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Deal falters, blame begins

Prime Minister Hun Sen and CNRP president Sam Rainsy leave a meeting at the National Assembly in Phnom Penh
Prime Minister Hun Sen and CNRP president Sam Rainsy leave a meeting at the National Assembly in Phnom Penh last year. Heng Chivoan

Deal falters, blame begins

Senior Cambodian People’s Party figures who have been at the forefront of negotiations with the opposition party yesterday offered lukewarm responses to the prospect of restarting talks that would bring an end to the opposition’s seven-month-long parliamentary boycott.

Their position – that the opposition party was wrong to reject a deal discussed at length between Prime Minister Hun Sen and Sam Rainsy earlier this month after weeks of backroom talks – confirmed speculation that while the political deadlock had shown promising signs of ending before Khmer New Year, two weeks on, the parties are no closer to an agreement.

Deputy Prime Minister and Minister of Interior Sar Kheng responded yesterday to reporters’ questions , with seeming exasperation about further negotiations, which stalled after Hun Sen said on April 10 that Cambodia National Rescue Party deputy leader Kem Sokha was holding up a deal.

“Now I will ask you two questions. Who should we meet with? And if we meet, what are we supposed to talk about? Where should we start from now because we have gone all the way from the lower level to the top level [in negotiations] and in the end, the result was kicked out by the CNRP,” he said.

“Now where should negotiations start from? I don’t know,” said Kheng, speaking after a ceremony where he appointed the director-general of the newly formed Department of Immigration at his ministry.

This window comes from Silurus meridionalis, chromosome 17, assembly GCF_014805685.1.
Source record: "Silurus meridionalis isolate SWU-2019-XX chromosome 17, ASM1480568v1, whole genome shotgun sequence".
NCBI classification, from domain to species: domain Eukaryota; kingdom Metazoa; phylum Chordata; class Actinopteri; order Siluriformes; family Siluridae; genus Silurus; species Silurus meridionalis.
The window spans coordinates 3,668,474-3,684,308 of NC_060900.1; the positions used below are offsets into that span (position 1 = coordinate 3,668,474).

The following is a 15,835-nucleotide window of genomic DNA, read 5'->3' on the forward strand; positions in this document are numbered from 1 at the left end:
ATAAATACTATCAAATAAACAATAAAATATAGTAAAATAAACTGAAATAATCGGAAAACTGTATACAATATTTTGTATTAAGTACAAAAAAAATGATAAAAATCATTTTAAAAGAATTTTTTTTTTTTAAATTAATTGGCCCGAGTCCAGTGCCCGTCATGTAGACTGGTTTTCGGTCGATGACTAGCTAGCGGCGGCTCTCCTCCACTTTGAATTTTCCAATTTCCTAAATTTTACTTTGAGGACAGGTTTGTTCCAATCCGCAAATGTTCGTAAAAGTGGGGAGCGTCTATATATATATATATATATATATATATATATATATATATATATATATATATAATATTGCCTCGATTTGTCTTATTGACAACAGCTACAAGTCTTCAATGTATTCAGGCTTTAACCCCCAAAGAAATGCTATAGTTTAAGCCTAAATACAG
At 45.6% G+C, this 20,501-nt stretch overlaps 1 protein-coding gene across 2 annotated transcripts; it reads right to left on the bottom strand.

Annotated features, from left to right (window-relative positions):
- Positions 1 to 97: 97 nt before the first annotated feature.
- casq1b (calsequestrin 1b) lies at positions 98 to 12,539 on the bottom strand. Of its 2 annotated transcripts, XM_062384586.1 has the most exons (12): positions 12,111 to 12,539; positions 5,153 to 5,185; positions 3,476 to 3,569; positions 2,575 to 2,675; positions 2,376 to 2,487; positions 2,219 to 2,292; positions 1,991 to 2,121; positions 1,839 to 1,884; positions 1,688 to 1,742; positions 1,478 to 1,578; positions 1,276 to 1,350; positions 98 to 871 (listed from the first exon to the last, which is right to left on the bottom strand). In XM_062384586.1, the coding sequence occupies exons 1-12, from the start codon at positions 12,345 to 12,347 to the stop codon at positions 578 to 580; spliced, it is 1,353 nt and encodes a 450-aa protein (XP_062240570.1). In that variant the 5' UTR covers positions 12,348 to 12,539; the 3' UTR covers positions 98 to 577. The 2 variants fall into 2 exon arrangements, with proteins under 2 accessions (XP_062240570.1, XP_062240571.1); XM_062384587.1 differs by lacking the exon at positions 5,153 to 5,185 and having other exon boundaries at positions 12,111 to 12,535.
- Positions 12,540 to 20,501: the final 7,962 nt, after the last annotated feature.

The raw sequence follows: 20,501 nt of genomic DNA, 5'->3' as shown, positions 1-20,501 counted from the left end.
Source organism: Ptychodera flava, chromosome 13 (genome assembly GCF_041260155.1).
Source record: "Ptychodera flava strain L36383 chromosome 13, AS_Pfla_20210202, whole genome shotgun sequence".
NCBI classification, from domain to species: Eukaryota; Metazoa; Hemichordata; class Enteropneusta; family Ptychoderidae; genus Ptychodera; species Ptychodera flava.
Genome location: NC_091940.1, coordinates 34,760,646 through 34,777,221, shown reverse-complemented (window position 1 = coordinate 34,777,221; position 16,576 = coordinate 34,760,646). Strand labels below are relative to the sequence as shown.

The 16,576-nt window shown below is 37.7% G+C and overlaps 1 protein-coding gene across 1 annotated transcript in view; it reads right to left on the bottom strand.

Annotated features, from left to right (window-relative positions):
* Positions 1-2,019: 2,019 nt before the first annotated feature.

However, he continued, the CPP would still be willing to talk with the CNRP, but with the onus resting on the opposition to request further negotiations

Before the New Year holiday, Rainsy and Hun Sen had reportedly agreed on a number of aspects of reform, including the overhaul of the National Election Committee and that the next election be brought forward to February 2018.

In a move that many interpreted as part of a “divide and conquer” approach, the premier placed the blame squarely at the feet of Sokha, who was away in the United States, for not agreeing to that proposal when the deal faltered.

In response, Rainsy denied there was any split between himself and Sokha, and said that he had never agreed to a February 2018 election date. He added that the CNRP was holding out for an election to be held at least a year earlier than the scheduled July 2018 date.

Senior CPP lawmaker Cheam Yeap yesterday echoed Kheng in expressing pessimism about future talks.

Following the prime minister’s line, he said no agreement could be made while Sokha remained “defiant”, but congratulated Rainsy’s alleged flexibility in comparison, adding that negotiations could resume when Hun Sen returns from an official visit to Belarus this Saturday.

Rainsy flew to Europe on April 13 and Sokha remains in the United States, though both are expected to return to the Kingdom in the coming days.

“But [I think] that if the negotiations cannot reach a good result, not doing it is better because it wastes time. [The parties might] nearly be in accord but just being nearly [in agreement] is not an agreement at all,” Yeap said.

Rainsy did not respond to emailed requests for comments before press time.

CNRP spokesman Yem Ponharith said he was not surprised that the CPP was not keen on further negotiations.

He added that his party was remaining firm on three key points – namely an early election, NEC overhaul and a TV licence being granted to
the opposition.

“Regarding these three points that we have taken to propose, there does not seem to be any points that the Cambodian People’s Party [is serious] about wanting to do at all,” he said.

“If they don’t want to negotiate . . . we should let people who are the voters solve this.”

Political commentator Kem Ley yesterday said he was disappointed in both parties for focusing on political concessions in negotiations instead of meaningful reforms.

“They are organising for winning an election, not [to create] a free and fair election,” he said.

“Before Khmer New Year was just a politicians’ agenda . . . [and] not in the country’s interest.”



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